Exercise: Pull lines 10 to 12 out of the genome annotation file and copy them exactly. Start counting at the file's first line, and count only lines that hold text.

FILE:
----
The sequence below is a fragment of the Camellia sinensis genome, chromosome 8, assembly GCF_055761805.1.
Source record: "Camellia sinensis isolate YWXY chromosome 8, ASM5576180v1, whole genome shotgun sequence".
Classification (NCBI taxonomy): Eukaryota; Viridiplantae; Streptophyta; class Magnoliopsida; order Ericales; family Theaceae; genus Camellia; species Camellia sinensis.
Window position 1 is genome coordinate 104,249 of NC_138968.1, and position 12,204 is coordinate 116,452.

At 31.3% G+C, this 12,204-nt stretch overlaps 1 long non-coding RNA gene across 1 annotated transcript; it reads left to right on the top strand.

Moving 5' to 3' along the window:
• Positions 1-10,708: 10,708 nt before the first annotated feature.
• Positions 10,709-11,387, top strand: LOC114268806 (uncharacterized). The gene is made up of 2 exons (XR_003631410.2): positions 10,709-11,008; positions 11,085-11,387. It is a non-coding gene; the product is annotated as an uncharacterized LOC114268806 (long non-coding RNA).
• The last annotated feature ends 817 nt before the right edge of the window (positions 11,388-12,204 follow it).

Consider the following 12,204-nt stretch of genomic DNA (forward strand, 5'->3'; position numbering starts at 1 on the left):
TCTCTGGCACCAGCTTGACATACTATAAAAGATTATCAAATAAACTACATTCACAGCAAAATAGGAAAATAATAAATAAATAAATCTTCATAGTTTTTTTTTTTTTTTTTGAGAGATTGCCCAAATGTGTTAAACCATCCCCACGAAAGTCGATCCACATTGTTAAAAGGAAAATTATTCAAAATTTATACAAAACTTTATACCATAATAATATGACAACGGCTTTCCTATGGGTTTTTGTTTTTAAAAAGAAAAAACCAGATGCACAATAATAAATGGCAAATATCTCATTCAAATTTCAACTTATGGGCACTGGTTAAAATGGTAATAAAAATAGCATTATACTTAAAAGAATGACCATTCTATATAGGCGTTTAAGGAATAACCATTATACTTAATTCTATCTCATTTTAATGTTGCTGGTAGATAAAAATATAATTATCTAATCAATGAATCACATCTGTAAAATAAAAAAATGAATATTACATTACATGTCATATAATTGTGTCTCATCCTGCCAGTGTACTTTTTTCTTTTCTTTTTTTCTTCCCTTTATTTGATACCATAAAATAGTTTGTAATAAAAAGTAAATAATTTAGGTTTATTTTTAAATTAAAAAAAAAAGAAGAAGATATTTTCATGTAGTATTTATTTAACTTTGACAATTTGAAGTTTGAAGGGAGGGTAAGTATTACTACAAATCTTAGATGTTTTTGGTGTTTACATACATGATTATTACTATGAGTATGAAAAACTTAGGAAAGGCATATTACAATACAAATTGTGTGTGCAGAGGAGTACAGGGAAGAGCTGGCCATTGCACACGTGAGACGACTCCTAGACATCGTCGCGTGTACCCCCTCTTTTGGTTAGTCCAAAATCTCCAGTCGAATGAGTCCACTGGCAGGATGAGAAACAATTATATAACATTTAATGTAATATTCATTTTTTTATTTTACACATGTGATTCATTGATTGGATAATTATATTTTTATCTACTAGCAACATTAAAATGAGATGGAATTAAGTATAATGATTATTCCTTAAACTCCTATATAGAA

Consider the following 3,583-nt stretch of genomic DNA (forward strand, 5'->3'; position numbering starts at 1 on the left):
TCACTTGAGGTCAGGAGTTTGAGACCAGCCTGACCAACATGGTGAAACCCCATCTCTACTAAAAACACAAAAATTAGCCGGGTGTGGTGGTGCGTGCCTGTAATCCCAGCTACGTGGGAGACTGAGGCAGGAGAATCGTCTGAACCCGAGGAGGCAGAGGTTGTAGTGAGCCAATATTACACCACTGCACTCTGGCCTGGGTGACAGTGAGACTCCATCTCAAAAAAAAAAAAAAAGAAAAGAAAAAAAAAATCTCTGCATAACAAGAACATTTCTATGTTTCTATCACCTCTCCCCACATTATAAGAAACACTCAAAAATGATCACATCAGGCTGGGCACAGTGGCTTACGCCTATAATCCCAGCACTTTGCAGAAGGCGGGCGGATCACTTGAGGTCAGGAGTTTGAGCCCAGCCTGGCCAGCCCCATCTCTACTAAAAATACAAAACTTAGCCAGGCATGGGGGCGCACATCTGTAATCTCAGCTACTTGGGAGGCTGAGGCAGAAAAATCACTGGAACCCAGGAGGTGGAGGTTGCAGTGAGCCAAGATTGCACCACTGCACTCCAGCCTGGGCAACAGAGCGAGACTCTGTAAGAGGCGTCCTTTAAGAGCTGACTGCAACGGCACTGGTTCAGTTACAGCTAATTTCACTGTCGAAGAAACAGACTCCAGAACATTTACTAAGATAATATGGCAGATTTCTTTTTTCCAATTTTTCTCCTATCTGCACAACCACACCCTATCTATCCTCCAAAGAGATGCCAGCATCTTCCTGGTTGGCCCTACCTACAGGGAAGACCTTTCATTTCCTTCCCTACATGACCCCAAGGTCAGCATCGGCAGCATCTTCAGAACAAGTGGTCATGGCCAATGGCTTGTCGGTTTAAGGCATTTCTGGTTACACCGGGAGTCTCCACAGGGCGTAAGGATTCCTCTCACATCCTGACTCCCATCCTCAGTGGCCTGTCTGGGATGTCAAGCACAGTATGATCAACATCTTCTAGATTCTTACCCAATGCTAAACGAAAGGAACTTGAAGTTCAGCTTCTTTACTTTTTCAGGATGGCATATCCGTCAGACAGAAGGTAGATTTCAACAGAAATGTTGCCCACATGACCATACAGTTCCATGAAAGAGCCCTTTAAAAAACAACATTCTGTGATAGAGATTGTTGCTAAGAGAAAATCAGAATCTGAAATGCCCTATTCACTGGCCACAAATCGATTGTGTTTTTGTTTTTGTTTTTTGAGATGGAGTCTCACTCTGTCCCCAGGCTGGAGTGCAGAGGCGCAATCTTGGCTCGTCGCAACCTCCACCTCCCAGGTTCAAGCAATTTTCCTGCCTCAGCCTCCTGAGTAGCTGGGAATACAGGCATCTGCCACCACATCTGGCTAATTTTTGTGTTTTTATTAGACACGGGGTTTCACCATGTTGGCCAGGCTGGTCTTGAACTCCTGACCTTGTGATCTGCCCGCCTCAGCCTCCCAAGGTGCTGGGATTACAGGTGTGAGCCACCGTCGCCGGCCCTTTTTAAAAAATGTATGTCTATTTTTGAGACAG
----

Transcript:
Consider the following 12,204-nt stretch of genomic DNA (forward strand, 5'->3'; position numbering starts at 1 on the left):
TCTCTGGCACCAGCTTGACATACTATAAAAGATTATCAAATAAACTACATTCACAGCAAAATAGGAAAATAATAAATAAATAAATCTTCATAGTTTTTTTTTTTTTTTTTGAGAGATTGCCCAAATGTGTTAAACCATCCCCACGAAAGTCGATCCACATTGTTAAAAGGAAAATTATTCAAAATTTATACAAAACTTTATACCATAATAATATGACAACGGCTTTCCTATGGGTTTTTGTTTTTAAAAAGAAAAAACCAGATGCACAATAATAAATGGCAAATATCTCATTCAAATTTCAACTTATGGGCACTGGTTAAAATGGTAATAAAAATAGCATTATACTTAAAAGAATGACCATTCTATATAGGCGTTTAAGGAATAACCATTATACTTAATTCTATCTCATTTTAATGTTGCTGGTAGATAAAAATATAATTATCTAATCAATGAATCACATCTGTAAAATAAAAAAATGAATATTACATTACATGTCATATAATTGTGTCTCATCCTGCCAGTGTACTTTTTTCTTTTCTTTTTTTCTTCCCTTTATTTGATACCATAAAATAGTTTGTAATAAAAAGTAAATAATTTAGGTTTATTTTTAAATTAAAAAAAAAAGAAGAAGATATTTTCATGTAGTATTTATTTAACTTTGACAATTTGAAGTTTGAAGGGAGGGTAAGTATTACTACAAATCTTAGATGTTTTTGGTGTTTACATACATGATTATTACTATGAGTATGAAAAACTTAGGAAAGGCATATTACAATACAAATTGTGTGTGCAGAGGAGTACAGGGAAGAGCTGGCCATTGCACACGTGAGACGACTCCTAGACATCGTCGCGTGTACCCCCTCTTTTGGTTAGTCCAAAATCTCCAGTCGAATGAGTCCACTGGCAGGATGAGAAACAATTATATAACATTTAATGTAATATTCATTTTTTTATTTTACACATGTGATTCATTGATTGGATAATTATATTTTTATCTACTAGCAACATTAAAATGAGATGGAATTAAGTATAATGATTATTCCTTAAACTCCTATATAGAA

Consider the following 3,583-nt stretch of genomic DNA (forward strand, 5'->3'; position numbering starts at 1 on the left):